Chandra Panda’s ‘smart mirror’ joins a host of augmented-reality (AR) innovations that are blurring the lines between the real world and the virtual world.
Panda, a developer by trade, has built a software ecosystem that interfaces with a camera-equipped display designed to be hung on the wall in retail stores.
The ‘smart mirror’, which debuts at this week’s Online Retailer event, uses a camera and some smart AR software to overlay computer models of the retailer’s garments and accessories onto your body.
Wave your arm, and the sleeve of that blouse waves too. Wave your hand, and you can try on a different colour.
Put on some sunglasses, and they stay superimposed on your face as you bob your head around.
Turn around, and you can see whether your bum really does look big in that.
“This is the future,” Panda said, “where people want more experiences in the store. They want something new every time.”
It’s like Snapchat filters on steroids, and it’s the latest in a string of AR innovations that hit the mainstream with Pokemon Go and has, more recently, spawned projects such as Facebook’s AR ads, Woolworths’ checkout-free supermarkets, and detailed interactive anatomy models that float in space in front of you.
The smart mirror at work. Image: Supplied
Playing AR’s long game
While early AR played heavily on its novelty value, apps that manipulate the reality you see are increasingly attracting attention and – in the case of the Faceapp simulated-ageing app that recently went from novelty toy to perceived privacy nightmare and global pariah overnight – concern.
Photorealism has gotten so good, in fact, that the entirety of the recently-released Lion King reboot was digitally rendered: no animals were used to make the film, yet it has the hair-accurate vérité of a David Attenborough nature documentary.
Concerns about propaganda-spouting deepfake videos aside, the penetration of AR into everyday life is rapidly taking us from the obvious simulacrum of Second Life to a convincingly different reality based on a digitised, analysed and customised version of the world you live in – and the life you live.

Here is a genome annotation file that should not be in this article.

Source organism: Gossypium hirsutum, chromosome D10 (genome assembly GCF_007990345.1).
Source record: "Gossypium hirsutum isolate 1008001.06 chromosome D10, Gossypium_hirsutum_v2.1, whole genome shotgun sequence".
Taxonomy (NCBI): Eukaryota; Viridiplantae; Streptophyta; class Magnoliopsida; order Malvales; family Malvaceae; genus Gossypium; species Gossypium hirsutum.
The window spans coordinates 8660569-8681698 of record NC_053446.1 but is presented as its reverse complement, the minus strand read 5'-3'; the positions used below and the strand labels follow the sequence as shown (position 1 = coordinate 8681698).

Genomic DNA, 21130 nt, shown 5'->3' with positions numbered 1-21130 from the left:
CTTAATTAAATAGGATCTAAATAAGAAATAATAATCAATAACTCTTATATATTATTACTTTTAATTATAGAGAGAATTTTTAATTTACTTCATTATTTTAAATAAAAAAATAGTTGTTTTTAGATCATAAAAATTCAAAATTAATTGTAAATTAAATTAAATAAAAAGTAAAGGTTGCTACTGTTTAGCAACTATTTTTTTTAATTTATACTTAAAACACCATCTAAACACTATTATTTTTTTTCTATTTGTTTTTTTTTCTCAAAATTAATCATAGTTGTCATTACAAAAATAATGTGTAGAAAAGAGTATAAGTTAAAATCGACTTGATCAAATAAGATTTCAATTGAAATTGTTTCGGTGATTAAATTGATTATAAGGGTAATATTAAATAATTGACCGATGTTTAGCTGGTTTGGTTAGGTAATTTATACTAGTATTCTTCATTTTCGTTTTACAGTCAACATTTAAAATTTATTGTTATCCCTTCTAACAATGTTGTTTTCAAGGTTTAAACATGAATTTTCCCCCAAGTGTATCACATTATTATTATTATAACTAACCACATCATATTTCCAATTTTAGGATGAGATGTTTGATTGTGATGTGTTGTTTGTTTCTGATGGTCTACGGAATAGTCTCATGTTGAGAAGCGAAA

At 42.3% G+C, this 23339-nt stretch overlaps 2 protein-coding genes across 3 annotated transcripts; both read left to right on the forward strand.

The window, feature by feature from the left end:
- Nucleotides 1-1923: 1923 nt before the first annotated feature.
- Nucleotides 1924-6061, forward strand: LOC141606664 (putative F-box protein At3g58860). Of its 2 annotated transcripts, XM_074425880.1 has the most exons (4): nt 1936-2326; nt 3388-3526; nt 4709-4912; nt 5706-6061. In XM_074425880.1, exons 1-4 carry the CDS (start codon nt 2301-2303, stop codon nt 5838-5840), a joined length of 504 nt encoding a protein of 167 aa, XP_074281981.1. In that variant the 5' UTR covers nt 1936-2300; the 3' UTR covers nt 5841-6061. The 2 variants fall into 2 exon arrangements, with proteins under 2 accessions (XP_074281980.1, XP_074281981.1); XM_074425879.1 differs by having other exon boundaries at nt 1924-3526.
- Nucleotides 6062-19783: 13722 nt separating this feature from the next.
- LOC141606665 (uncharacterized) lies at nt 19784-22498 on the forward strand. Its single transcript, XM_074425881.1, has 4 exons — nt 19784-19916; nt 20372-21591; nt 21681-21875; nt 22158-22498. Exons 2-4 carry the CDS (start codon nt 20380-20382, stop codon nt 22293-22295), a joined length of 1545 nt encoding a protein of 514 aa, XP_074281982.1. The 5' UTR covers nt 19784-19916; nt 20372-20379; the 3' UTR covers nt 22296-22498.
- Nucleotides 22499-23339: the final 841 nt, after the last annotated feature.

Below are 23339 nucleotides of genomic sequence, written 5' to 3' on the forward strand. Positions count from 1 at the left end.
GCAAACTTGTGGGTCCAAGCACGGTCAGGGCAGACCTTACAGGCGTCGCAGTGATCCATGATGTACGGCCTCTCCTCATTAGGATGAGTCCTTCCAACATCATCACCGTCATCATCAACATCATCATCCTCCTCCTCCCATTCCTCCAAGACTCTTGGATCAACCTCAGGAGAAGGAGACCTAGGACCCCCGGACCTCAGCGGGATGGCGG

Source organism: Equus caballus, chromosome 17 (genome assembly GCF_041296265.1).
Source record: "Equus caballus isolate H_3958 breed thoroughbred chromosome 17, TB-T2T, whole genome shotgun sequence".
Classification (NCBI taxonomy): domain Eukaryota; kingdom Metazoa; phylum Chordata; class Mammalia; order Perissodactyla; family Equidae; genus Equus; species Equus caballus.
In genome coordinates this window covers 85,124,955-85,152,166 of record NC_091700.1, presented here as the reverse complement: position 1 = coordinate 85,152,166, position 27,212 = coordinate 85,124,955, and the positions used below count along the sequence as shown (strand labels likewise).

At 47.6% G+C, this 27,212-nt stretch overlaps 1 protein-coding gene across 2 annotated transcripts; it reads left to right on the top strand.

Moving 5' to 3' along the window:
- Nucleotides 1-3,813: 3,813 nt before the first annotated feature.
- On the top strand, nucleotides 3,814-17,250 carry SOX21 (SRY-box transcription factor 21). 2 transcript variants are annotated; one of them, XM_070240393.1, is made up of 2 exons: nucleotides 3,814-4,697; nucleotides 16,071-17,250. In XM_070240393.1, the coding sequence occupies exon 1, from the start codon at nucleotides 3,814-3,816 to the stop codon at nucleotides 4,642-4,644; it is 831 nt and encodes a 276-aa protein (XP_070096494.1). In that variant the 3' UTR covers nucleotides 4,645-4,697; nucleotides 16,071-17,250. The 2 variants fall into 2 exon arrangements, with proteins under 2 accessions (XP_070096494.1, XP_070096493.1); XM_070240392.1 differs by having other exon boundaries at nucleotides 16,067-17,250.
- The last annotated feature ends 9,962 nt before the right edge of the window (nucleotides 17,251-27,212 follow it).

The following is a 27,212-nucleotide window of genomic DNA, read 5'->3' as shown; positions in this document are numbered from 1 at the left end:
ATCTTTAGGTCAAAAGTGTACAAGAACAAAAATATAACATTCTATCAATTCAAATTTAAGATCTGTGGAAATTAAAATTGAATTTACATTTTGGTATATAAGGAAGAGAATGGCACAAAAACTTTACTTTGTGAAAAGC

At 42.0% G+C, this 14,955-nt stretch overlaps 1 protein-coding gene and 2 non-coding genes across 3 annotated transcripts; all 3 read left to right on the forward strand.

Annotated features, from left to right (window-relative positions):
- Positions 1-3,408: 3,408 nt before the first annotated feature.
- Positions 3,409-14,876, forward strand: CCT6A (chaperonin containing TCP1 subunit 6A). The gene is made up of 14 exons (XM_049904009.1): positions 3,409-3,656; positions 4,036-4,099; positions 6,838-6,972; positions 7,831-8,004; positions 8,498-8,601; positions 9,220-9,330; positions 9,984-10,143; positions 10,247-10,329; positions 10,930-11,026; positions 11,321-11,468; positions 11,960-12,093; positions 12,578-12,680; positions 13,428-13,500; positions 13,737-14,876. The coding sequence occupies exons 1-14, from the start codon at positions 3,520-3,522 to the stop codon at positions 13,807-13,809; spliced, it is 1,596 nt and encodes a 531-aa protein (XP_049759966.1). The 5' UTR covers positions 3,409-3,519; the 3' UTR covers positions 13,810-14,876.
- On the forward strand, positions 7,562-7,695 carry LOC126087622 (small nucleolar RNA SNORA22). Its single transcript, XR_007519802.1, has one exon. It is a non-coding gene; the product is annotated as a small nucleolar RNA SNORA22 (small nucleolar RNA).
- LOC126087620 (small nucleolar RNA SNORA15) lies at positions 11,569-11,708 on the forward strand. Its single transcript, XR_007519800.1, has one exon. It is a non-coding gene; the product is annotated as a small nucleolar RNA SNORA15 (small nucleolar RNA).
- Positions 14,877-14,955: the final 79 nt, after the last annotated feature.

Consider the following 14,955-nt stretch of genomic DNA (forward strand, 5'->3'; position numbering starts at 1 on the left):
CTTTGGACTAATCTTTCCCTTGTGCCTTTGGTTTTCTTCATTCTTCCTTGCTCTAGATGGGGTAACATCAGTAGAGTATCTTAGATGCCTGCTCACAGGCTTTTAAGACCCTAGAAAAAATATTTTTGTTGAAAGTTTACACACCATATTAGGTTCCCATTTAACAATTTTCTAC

Panda knows this, and he has big plans for the Smart Mirror beyond just letting you try on fascinators for the spring racing carnivals.
An evolving back-end ecosystem will provide recommendations from retailers’ product catalogues, use Apple’s iBeacon to make the system user-aware, support analytics to help retailers track what people try and buy – or don’t – and deliver a portable avatar that will let users play dress-up dolls on their phones anywhere they are.
Analytics will create product matches, allowing the system to make personalised offers or recommend a top to go with those jeans you’re trying on.
“This is a bridge idea for retailers to get customers into stores and give them a new generation, AI-enabled digital experience,” Panda explained, noting that he plans to work with retailers to customise the experience as they see fit.
“If someone wants to set up a pop-up store somewhere where they don’t have a physical presence, they don’t have to spend much on hiring a physical store.”
Augmented reality, or just the new reality?
Time will tell whether the mirror’s gimmick value will bring shoppers through the doors of inertia-plagued retailers who are desperate for new ideas to stave off the onslaught of online retail.
As AR apps are increasingly refined, the technology is positioned to become a gateway drug to a world where it becomes increasingly difficult to tell what’s real from what’s not.
Analyst firm Markets And Markets, for one, recently projected that the global AR market will grow from $US4.2b ($A6b) in 2017 to $US60.6b ($A86.3b) by 2023 – with 40.3 per cent annual growth driven largely by the use of AR in healthcare, retail, e-commerce, and enterprise applications.
As Facebook refines its AR toolkit and firms like Melbourne-based Plattar simplify the process of creating AR, opportunities to tweak your reality will become increasingly accessible – and increasingly convincing.
Richer AR ecosystems will allow users to model themselves in apps, doing everything from visualising themselves in designer clothes or expensive cars to simulating entire holidays with photorealistic fakes.
Ultimately, the increasing integration of AR techniques into your everyday interactions will create a digital version of yourself based not, as in Second Life, on your own design – but on carefully monitored and curated characteristics of your own personality and behaviour.